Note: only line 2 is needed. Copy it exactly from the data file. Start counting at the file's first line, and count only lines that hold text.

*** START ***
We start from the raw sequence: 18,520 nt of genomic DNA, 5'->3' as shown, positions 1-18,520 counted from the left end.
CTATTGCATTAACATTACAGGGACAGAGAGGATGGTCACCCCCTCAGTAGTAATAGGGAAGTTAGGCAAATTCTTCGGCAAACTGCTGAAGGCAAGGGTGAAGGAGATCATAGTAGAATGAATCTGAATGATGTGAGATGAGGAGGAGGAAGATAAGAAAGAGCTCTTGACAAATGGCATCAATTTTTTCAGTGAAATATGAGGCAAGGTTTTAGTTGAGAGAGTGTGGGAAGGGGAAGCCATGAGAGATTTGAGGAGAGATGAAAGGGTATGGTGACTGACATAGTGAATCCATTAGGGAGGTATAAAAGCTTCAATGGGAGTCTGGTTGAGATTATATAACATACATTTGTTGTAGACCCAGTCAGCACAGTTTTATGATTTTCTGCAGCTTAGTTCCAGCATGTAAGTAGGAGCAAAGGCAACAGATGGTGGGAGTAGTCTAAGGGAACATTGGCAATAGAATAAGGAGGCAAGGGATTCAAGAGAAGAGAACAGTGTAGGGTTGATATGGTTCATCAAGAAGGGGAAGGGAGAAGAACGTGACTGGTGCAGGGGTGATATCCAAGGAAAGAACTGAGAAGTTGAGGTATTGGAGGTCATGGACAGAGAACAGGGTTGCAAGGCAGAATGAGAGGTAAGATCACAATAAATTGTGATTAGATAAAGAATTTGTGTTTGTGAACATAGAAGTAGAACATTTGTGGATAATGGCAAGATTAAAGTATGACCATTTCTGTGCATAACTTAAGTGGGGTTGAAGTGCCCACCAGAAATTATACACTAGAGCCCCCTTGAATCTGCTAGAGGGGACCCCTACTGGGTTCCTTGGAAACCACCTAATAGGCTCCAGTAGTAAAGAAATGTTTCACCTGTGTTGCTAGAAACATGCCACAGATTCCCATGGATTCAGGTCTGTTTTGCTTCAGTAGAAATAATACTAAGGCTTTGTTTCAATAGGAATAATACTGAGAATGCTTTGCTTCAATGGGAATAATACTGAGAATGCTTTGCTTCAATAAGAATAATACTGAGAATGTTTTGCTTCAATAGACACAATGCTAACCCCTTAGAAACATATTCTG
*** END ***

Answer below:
CTATTGCATTAACATTACAGGGACAGAGAGGATGGTCACCCCCTCAGTAGTAATAGGGAAGTTAGGCAAATTCTTCGGCAAACTGCTGAAGGCAAGGGTGAAGGAGATCATAGTAGAATGAATCTGAATGATGTGAGATGAGGAGGAGGAAGATAAGAAAGAGCTCTTGACAAATGGCATCAATTTTTTCAGTGAAATATGAGGCAAGGTTTTAGTTGAGAGAGTGTGGGAAGGGGAAGCCATGAGAGATTTGAGGAGAGATGAAAGGGTATGGTGACTGACATAGTGAATCCATTAGGGAGGTATAAAAGCTTCAATGGGAGTCTGGTTGAGATTATATAACATACATTTGTTGTAGACCCAGTCAGCACAGTTTTATGATTTTCTGCAGCTTAGTTCCAGCATGTAAGTAGGAGCAAAGGCAACAGATGGTGGGAGTAGTCTAAGGGAACATTGGCAATAGAATAAGGAGGCAAGGGATTCAAGAGAAGAGAACAGTGTAGGGTTGATATGGTTCATCAAGAAGGGGAAGGGAGAAGAACGTGACTGGTGCAGGGGTGATATCCAAGGAAAGAACTGAGAAGTTGAGGTATTGGAGGTCATGGACAGAGAACAGGGTTGCAAGGCAGAATGAGAGGTAAGATCACAATAAATTGTGATTAGATAAAGAATTTGTGTTTGTGAACATAGAAGTAGAACATTTGTGGATAATGGCAAGATTAAAGTATGACCATTTCTGTGCATAACTTAAGTGGGGTTGAAGTGCCCACCAGAAATTATACACTAGAGCCCCCTTGAATCTGCTAGAGGGGACCCCTACTGGGTTCCTTGGAAACCACCTAATAGGCTCCAGTAGTAAAGAAATGTTTCACCTGTGTTGCTAGAAACATGCCACAGATTCCCATGGATTCAGGTCTGTTTTGCTTCAGTAGAAATAATACTAAGGCTTTGTTTCAATAGGAATAATACTGAGAATGCTTTGCTTCAATGGGAATAATACTGAGAATGCTTTGCTTCAATAAGAATAATACTGAGAATGTTTTGCTTCAATAGACACAATGCTAACCCCTTAGAAACATATTCTG